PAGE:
April 2002

Grubman drops his rating on WorldCom

On April 22 -- after the stock had fallen 94 percent from its June 1999 peak -- Grubman downgrades his rating on WorldCom from a "buy" to a "neutral." He never puts a "sell" rating on the stock before it is de-listed.

April 2002

Ebbers resigns

With the SEC investigating WorldCom's accounting practices, and having lost support from WorldCom's board of directors, Ebbers resigns as CEO. A major factor in his resignation is the $366 million in personal loans he had been granted by the company to cover private investments -- loans backed by WorldCom stock. According to The Wall Street Journal, when WorldCom granted Ebbers the loans, its stock had been trading around $24, but by the time of his resignation it is valued at less than $3 per share.

June 2002

WorldCom announces massive accounting fraud

On June 25, WorldCom admits that it had inflated its earnings by $3.8 billion -- the largest accounting fraud in history. WorldCom CFO Scott Sullivan is fired and arrested two months later on charges of securities fraud, conspiracy and filing false statements with the Securities and Exchange Commission (SEC). In August and again in November, WorldCom revises its financial statements, raising the total amount discovered from improper accounting procedures to $9 billion. WorldCom files for bankruptcy in July.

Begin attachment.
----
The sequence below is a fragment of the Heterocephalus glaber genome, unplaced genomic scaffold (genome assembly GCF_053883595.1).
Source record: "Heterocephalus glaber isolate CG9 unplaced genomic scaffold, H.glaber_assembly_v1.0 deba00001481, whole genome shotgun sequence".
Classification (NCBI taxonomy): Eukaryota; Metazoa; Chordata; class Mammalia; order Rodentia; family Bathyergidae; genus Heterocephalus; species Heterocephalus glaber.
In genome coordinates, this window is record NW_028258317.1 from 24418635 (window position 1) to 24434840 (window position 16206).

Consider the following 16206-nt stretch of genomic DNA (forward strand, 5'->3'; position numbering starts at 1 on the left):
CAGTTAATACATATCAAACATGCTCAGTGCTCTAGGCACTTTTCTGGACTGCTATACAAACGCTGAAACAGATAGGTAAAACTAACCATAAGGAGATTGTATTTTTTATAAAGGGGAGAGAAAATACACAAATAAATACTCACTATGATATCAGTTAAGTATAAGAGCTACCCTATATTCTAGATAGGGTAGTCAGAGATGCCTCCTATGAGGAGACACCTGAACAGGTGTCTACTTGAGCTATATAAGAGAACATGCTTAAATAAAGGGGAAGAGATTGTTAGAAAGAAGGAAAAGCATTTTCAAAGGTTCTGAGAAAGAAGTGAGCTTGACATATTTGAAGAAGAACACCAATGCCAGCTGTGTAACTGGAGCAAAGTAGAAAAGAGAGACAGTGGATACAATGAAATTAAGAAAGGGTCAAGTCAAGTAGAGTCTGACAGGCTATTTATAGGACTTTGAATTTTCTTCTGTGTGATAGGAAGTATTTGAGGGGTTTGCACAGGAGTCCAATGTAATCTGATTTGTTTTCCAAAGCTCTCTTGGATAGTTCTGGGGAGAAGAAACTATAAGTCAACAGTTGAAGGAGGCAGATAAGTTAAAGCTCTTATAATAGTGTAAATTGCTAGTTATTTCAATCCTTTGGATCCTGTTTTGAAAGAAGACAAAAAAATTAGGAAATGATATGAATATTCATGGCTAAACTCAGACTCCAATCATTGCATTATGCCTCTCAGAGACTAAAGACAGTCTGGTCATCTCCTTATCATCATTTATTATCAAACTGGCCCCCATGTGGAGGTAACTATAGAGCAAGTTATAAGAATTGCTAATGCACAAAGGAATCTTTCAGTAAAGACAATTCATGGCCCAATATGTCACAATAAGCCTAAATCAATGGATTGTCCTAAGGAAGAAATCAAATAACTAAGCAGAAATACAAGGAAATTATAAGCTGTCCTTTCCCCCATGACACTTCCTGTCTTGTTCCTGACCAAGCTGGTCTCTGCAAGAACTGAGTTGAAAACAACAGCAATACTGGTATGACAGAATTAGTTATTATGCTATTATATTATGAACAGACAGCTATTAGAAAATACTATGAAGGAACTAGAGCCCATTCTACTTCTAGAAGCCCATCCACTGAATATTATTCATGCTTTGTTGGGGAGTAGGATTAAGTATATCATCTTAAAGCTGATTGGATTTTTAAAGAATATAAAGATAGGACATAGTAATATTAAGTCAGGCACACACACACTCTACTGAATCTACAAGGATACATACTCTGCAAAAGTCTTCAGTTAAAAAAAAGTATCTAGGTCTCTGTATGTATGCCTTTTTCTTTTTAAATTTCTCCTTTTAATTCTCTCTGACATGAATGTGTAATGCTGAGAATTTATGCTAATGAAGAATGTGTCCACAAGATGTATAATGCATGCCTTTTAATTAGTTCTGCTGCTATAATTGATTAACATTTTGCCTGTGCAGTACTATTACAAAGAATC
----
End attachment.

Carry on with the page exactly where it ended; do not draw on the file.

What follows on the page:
July 2002

Grubman professes ignorance

When questioned by Congress in July, Grubman maintains that he saw no red flags in WorldCom's accounting procedures. However, he does not disclose to Congress that a few weeks earlier he had written e-mails coaching Bernie Ebbers on what to tell Wall Street analysts about WorldCom's finances. One such e-mail notes: "integrity of accounting -- big issue. Investors worry that some bombshell will come out." When Ebbers briefs stock analysts a few days later, he follows Grubman's script.

August 2002

Grubman leaves Salomon Smith Barney

Under fire from investors who lost an estimated $2 trillion in telecom stocks, and sharply criticized by scores of Salomon Smith Barney stockbrokers who had advised customers based on his research, Grubman leaves Salomon Smith Barney by "mutual agreement." He receives a severance package worth $30 million, and Salomon agrees to cover his legal bills. The severance includes a $200,000 per year retainer to keep Grubman available to Citigroup and Salomon to help with their defense against lawsuits and government charges.

December 2002

Spitzer and regulators announce preliminary settlement

Eager to get the scandals and Spitzer's investigation behind them, Citigroup and nine other Wall Street banks strike a deal with the regulators in which the banks agree to pay $1.4 billion and Spitzer agrees not to pursue criminal prosecutions. The banks also say they will stop the practice of "spinning" -- IPO allocations to corporate executives in hopes of winning future business -- and promise to insulate research analysts from investment banking.

Spitzer's investigation clears Sandy Weill of any criminal wrongdoing. Grubman is also promised that he will not face criminal charges from Spitzer. But he agrees to a lifetime ban from the securities industry and payment of a $15 million fine.

A final settlement is announced on April 28. Among the new provisions is the revelation that Sandy Weill is personally prohibited from talking to Citigroup analysts about their research outside of the presence of company lawyers.


home » introduction » worldcom » fixing the street? » washington » interviews
discussion » producer's chat
tapes & transcripts » press reaction » credits » privacy policy
FRONTLINE » wgbh » pbsi

published may 8, 2003

web site copyright 1995-2014 WGBH educational foundation